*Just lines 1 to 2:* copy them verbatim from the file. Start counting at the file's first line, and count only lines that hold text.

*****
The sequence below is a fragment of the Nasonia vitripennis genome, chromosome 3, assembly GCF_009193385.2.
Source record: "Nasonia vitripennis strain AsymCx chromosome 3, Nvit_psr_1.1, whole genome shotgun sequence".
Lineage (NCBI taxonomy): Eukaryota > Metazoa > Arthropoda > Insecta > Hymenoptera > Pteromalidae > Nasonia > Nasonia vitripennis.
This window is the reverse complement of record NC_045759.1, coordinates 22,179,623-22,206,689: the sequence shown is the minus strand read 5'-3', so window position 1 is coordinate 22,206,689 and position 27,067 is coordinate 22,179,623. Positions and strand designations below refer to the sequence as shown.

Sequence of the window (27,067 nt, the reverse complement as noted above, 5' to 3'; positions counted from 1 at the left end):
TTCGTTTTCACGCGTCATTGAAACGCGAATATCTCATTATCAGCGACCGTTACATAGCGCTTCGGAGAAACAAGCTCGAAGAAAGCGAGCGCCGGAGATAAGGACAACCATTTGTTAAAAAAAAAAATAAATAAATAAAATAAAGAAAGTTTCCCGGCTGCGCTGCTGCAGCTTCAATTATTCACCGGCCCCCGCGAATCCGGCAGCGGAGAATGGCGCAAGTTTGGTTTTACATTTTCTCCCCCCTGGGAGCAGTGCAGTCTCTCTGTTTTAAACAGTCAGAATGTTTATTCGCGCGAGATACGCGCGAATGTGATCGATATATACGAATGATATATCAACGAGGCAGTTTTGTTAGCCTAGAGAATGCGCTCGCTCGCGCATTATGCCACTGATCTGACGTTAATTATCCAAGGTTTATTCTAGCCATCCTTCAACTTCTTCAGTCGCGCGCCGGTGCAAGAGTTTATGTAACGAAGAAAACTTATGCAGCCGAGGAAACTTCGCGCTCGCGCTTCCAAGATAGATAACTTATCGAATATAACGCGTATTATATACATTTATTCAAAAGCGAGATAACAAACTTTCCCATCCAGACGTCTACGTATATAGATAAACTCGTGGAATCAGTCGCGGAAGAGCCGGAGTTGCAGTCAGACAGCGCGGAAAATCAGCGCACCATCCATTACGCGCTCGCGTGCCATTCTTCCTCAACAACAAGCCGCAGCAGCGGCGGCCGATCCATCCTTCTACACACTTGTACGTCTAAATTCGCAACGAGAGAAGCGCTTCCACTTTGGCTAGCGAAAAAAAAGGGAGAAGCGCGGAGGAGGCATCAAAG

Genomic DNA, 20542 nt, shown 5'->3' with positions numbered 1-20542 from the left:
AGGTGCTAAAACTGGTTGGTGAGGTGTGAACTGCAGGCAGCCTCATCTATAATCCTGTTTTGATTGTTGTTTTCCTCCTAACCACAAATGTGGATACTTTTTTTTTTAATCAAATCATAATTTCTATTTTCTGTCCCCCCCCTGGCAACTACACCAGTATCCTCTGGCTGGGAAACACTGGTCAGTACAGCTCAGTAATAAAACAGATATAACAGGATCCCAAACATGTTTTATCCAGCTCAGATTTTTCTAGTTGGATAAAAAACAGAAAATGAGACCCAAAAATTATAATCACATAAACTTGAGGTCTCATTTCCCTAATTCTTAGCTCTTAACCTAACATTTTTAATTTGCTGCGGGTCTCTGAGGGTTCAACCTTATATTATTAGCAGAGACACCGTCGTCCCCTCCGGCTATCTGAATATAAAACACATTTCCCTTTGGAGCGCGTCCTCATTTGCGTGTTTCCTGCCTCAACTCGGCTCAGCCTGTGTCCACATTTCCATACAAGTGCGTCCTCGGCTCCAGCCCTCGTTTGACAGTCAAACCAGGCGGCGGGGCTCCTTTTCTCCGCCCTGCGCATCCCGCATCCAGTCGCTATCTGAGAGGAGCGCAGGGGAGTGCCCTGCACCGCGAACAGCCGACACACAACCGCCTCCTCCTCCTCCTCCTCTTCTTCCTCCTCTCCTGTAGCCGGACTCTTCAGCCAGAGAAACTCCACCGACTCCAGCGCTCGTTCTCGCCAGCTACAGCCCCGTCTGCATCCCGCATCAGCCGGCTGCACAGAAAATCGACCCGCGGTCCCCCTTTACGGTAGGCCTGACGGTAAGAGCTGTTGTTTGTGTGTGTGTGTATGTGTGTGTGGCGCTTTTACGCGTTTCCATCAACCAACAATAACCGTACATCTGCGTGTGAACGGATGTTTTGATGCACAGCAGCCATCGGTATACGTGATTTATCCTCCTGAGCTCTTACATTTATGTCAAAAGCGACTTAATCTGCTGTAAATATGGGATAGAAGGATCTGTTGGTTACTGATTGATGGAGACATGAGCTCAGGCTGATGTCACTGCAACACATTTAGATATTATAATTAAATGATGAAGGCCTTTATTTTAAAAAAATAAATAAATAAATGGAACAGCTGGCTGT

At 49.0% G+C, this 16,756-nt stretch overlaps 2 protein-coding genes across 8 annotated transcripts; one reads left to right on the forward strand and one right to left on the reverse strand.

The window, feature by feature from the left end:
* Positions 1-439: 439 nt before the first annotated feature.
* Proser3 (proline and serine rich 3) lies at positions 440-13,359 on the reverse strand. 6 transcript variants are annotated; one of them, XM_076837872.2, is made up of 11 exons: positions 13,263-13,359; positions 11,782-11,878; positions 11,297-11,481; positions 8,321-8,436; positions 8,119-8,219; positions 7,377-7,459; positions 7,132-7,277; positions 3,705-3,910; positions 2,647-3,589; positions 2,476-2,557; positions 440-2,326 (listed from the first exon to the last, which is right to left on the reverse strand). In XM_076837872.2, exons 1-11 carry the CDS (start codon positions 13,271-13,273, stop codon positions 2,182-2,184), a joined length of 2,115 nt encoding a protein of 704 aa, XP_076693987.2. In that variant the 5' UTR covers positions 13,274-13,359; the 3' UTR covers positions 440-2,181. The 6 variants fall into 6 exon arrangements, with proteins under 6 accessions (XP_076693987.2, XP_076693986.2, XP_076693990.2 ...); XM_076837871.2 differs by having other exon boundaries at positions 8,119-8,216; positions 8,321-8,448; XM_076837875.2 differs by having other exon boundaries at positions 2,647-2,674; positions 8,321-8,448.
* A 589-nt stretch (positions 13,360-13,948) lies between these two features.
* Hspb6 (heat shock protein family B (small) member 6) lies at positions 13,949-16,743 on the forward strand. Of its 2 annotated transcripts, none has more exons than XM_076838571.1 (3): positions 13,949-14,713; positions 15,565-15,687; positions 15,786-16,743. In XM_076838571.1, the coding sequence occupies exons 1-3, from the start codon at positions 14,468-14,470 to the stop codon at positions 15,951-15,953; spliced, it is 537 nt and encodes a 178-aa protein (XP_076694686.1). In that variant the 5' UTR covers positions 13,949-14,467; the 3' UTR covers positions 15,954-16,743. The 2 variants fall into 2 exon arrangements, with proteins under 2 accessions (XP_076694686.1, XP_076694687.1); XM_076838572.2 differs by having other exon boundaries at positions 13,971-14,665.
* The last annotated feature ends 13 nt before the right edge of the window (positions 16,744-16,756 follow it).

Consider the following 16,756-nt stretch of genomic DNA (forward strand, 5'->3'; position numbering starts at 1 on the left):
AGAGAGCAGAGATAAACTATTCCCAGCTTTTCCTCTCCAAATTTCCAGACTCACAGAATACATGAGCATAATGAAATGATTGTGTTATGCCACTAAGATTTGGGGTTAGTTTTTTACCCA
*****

The sequence below is a fragment of the Nasonia vitripennis genome, chromosome 3, assembly GCF_009193385.2.
Source record: "Nasonia vitripennis strain AsymCx chromosome 3, Nvit_psr_1.1, whole genome shotgun sequence".